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Employee Injured in Hotel Blast Files Suit

05 Feb, 2024 Liz Carey

texas 6796059 640
                               

Fort Worth, TX (WorkersCompensation.com) – A hotel employee injured in an early January explosion has filed suit against their employer, saying management knew employees had concerns about a gas leak hours before the blast.

Karen Mayte Lopez Ontiveros, 28, filed suit against the Sandman Signature Hotel Feb. 1, joining nearly a dozen other hotel and restaurant employees who are taking action against the Sandman Hotel Group, its owner Northland Properties, Musume restaurant in the hotel’s lower level, its owners Rock Libations and SBBC Hospitium, and Atmos Energy.

Around 3:30 p.m. on Jan. 8, an explosion at the Sandman rocked downtown Fort Worth. Part of the building collapsed into the basement and scattered debris along Houston Street. Three employees were initially reported as injured, all of whom worked at Musume, an Asian restaurant inside the hotel. At the time, Josh Babb, one of the restaurant’s founders said on social media that the restaurant was closed at the time and that no customers were injured.

“All of us at Musume are devastated,” he said, noting that all of the injured were treated for burns, lacerations and concussions, and were in stable condition.

Lopez Ontiveros said she was working in the kitchen of the restaurant when the explosion happened. In her filing, she said she and others “began to smell strong wafts of ‘rotten eggs’ and experienced a burning sensation in their eyes.” The employees told management about the smells, suspecting a gas leak, the lawsuit said.

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According to the lawsuit, the employees were not told to evacuate. Lopez Ontiveros said she was concerned for her own safety, but decided to finish a final task before leaving for the day.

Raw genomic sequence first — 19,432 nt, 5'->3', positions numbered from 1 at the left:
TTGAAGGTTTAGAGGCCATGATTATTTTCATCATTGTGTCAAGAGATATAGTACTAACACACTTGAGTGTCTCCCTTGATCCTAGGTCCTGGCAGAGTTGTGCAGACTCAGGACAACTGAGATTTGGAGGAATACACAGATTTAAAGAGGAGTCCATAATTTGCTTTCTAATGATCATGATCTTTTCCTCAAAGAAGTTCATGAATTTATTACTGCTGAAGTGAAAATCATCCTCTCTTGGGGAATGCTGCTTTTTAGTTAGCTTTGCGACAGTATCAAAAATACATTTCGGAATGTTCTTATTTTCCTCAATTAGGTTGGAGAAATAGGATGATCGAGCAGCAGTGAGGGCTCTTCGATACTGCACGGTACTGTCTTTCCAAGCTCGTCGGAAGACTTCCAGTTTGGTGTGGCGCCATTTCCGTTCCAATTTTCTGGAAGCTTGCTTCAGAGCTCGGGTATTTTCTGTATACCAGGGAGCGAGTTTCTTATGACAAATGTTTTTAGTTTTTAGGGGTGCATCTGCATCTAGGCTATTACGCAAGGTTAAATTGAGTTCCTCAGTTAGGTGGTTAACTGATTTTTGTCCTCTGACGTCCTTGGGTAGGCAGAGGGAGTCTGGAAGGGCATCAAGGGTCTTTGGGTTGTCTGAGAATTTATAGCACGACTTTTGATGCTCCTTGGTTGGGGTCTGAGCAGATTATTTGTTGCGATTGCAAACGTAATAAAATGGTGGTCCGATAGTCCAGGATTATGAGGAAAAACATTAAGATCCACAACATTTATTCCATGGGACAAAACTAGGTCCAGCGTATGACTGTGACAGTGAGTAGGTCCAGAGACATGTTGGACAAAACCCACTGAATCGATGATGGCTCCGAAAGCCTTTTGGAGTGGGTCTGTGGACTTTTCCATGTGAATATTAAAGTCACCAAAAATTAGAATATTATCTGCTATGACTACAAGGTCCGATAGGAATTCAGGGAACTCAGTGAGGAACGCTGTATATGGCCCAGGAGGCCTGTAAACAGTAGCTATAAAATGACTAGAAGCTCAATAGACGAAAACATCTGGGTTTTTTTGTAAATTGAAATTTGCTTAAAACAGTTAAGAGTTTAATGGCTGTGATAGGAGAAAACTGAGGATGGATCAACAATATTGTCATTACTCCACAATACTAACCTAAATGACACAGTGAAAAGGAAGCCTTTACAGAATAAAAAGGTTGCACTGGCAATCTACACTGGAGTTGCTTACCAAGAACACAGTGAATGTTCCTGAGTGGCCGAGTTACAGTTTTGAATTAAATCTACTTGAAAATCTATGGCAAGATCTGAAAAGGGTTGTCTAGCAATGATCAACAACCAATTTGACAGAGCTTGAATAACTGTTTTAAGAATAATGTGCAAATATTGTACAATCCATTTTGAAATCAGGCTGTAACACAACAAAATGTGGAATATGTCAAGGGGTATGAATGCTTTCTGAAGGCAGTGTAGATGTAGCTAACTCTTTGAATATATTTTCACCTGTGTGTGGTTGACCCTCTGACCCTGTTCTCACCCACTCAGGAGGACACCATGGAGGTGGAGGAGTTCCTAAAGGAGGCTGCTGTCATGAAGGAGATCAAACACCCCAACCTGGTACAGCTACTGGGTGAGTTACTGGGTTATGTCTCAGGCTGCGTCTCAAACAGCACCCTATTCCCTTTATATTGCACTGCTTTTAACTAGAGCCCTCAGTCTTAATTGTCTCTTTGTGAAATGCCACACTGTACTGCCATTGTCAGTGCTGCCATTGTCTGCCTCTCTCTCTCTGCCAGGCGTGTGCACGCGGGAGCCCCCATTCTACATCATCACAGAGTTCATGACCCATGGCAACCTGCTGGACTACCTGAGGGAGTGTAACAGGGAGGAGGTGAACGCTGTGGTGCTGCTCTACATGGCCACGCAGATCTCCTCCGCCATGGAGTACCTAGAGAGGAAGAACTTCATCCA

However, before she could leave, the lawsuit said, a blue flame “suddenly and without warning ignited” in the restaurant causing the hotel floor above to fall on her.

“She was violently thrown in the explosion, gravely injured, and trapped beneath the building,” a news release from the Kelley Law Firm said. The lawsuit says she is currently intubated and in a medically induced coma with a low chance of survival.

According to the lawsuit, Lopez Ontiveros was burned over almost a fourth of her body, as well as suffering six broken ribs, punctured lungs, kidney lacerations, a shattered right arm, blood clots in her legs and injuries to her upper back and lower extremities. She has allegedly undergone nine surgeries and five skin grafts, the lawsuit said, leaving her with doubts about whether she will survive long enough to “care for her growing children.” The lawsuit alleges that she will need additional surgeries.

The defendants, the lawsuit alleges, were negligent and failed to “adequately monitor, inspect, maintain and respond to a gas leak that had been ongoing for several hours,” at the hotel.

Lopez Ontiveros is seeking a jury trial and more than $177 million to cover her medical expenses, lost wages and damages.

The lawsuit also said Musume, Rock Libations and SBBC Hospitium had “exclusive control” over the determination to evacuate the restaurant, and acted negligently when they disregarded the employees’ concerns, imposing an “unreasonable degree of harm… to employees, customers and patrons.”

“Mrs. Lopez Ontiveros did what any honorable person would do in showing up on time, working hard, and doing all that she could to be good to her employer and the people they serve,” her attorney Kevin Kelley said in a press release. “To be rewarded with companies who lacked the care of giving her notice that her life could be in danger is unacceptable and they will pay for their actions to ensure this doesn’t happen to any other person in her situation.”

While the Fort Worth Fire Department said initially the explosion was caused by a natural gas leak, officials recently said natural gas company Atmos had found no indication its systems were involved in the explosion when it completed its assessment of the pipeline outside of the hotel. Fire officials said they remain confident that natural gas was involved, and would transition its investigation to the inside of the building.


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    About The Author

    • Liz Carey

      Liz Carey has worked as a writer, reporter and editor for nearly 25 years. First, as an investigative reporter for Gannett and later as the Vice President of a local Chamber of Commerce, Carey has covered everything from local government to the statehouse to the aerospace industry. Her work as a reporter, as well as her work in the community, have led her to become an advocate for the working poor, as well as the small business owner.

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